Assessing Tumors During Surgery
Assessing Tumors During Surgery
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Researchers at Cold Spring Harbor Laboratory (CSHL) report the discovery of a novel cellular biomarker that could make it comparatively easy for cancer surgeons to determine if a patient has a potentially lethal mutation in a protein called p53, the most powerful of the body’s natural tumor suppressors and often called “the guardian of the genome.”
The p53 gene, and the protein it encodes with the same name, are mutated in many types of cancer, and notably in most late-stage cancers. Knowing the “p53 status” of cells in a tumor being treated surgically can help pathologists determine where to remove tissue and where to spare it.
This, and the fact that the new biomarker can be used to assess p53 status in as little as 15 minutes, makes it especially valuable. In contrast, performing genetic sequencing on tissue samples would take days, and at least for now is not an option for a team in the middle of a surgical procedure.
In the two-layered membrane that separates the contents of a eukaryotic cell from the surrounding environment, phospholipid molecules with water-friendly "heads" line up to form the membrane's inner and outer surfaces. Long chains of fatty lipids -- averse to water -- anchor the heads in place from opposing sides of the membrane, as roots anchor teeth in our gums. CSHL researchers have discovered that in a subset of membrane phospholipds (called PIs or phosphatidylinositides), the length of the lipid anchoring chain varies by 2 to 4 carbon atoms in cells with mutations in a key tumor supppressor gene, p53. A test to detect these shorter fatty acid "tails" in the cell membrane could be an aid to cancer surgeons.
The biomarker’s identity surprised the team, which was led by CSHL Associate Professors Lloyd Trotman and Darryl Pappin. The key insight, which they describe in a paper in Cell Reports, is the length of an anchoring chain that holds an important signaling molecule called PI (phosphatidylinositide) in position in the inner membrane of cells.
The anchoring chain becomes slightly shorter than normal when p53 is mutated. The difference – a matter, the team found, of either 2 or 4 carbon atoms – can be detected via mass spectrometry, a technique that can finely parse constituents of a sample by assessing their relative molecular weights. Many large hospitals have the ability to perform “mass-spec” analysis on samples delivered directly from operating rooms while procedures are in progress.
Like most other scientists interested in cancers controlled by PI molecules, Trotman originally set out to closely study not its anchoring “tail” but rather the “head” of the molecule, which was discovered 15 years ago to be the cellular equivalent of an important traffic signal. When large molecules like growth hormone or insulin (which are too large to enter cells) dock at receptors on the cell surface, they set off a cascade of events inside the cell membrane, beginning with signaling devices like the PI molecule. Trotman compares it to a traffic light, in part because it has three open “positions” at which other signaling molecules can dock, leading to further signal propagation inside the cell. Much attention has been focused on the 3rd position, the spot on the “head” of PI which is dysregulated in most if not all cancers and a common point from which abnormal growth signals are sent in many diseases.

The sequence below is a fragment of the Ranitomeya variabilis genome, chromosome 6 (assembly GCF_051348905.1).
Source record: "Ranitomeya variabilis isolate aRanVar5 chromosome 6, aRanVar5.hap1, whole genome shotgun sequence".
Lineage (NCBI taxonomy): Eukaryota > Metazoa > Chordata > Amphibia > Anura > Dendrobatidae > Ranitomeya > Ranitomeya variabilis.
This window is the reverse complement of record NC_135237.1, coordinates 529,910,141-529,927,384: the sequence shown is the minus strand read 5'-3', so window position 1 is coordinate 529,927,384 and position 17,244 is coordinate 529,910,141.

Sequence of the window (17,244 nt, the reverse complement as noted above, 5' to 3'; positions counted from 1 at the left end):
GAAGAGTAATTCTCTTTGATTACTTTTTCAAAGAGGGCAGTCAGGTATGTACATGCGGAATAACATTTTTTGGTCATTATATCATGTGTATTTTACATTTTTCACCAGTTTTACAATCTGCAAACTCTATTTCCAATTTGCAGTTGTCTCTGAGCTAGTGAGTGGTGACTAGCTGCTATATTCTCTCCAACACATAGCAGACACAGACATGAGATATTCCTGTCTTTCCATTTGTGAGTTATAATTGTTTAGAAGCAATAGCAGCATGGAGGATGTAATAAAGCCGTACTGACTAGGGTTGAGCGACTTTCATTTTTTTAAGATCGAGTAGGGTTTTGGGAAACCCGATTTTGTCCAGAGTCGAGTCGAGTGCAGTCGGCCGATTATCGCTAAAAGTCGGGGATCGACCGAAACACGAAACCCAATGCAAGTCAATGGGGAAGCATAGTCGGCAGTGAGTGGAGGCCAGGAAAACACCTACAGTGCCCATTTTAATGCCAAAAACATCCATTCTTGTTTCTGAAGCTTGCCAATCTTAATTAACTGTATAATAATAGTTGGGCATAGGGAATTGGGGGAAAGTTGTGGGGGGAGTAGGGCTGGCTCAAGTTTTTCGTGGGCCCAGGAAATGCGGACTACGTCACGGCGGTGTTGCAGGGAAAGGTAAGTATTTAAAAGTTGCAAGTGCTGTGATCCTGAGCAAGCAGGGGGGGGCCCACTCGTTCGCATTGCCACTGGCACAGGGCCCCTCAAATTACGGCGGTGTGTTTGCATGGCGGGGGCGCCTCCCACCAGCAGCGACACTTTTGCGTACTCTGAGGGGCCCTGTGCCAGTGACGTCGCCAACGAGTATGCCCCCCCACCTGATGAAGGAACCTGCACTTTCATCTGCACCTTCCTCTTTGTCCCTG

The unexpected insight for the multidisciplinary team was that the length of the fatty-acid “lamp-post” that supports the traffic light-like “head” of the PI molecule varied in cells that were cancerous. In addition to Trotman, a cancer researcher, and Pappin, a mass spectrometry authority, Adam Naguib, a postdoctoral investigator in the Trotman lab conducted many of the experiments with Gyula Bencze, a mass-spec expert in Pappin’s lab. CSHL Professor David Tuveson, deputy director of the CSHL Cancer Center, and his team, also played an important part in the research.,
Meticulous experiments demonstrated that the PI “lamp-posts” were normal in some cancers; that they were also of normal length in cells in which p53 was deleted entirely; but that they were consistently shorter, by 2 or 4 carbon atoms, in pancreatic cancer cells from a mouse model in which p53 was mutated. It is possible that other cancer-causing mutations might affect the length, too – a question to be explored in future research.
“What we would like to find out now,” says Trotman, “is whether the p53-induced changes in the PI molecule are important in either making or maintaining the cancer state. If so, then in addition to p53 mutations, there may be other ways for cancer cells to generate the same or related changes. We will be looking for this in tissue samples from cancer patients.”
The research described in this release was funded by The American Cancer Society, Pershing Square Sohn Foundation, the National Institutes of Health, the Robertson Research Fund of CSHL, the NIH Cancer Center, the Lustgarten Foundation for Pancreatic Cancer Research, Cold Spring Harbor Laboratory Association, the David Rubenstein Center for Pancreatic Cancer Research at MSKCC and the Damon Runyon Cancer Research Foundation.
“P53 Mutations Change Phosphatidylinositol Acyl Chain Composition” appears in Cell Reports January 5, 2015. The authors are: Adam Naguib, Gyula Bencze, Dannielle D. Engle, Iok I. C. Chio, Tali Herzka, Kaitlin Watrud, Szilvia Bencze, David A. Tuveson, Darryl J Pappin and Lloyd C. Trotman. The paper can be obtained at: http://www.cell.com/cell-reports/abstract/S2211-1247%2814%2901021-3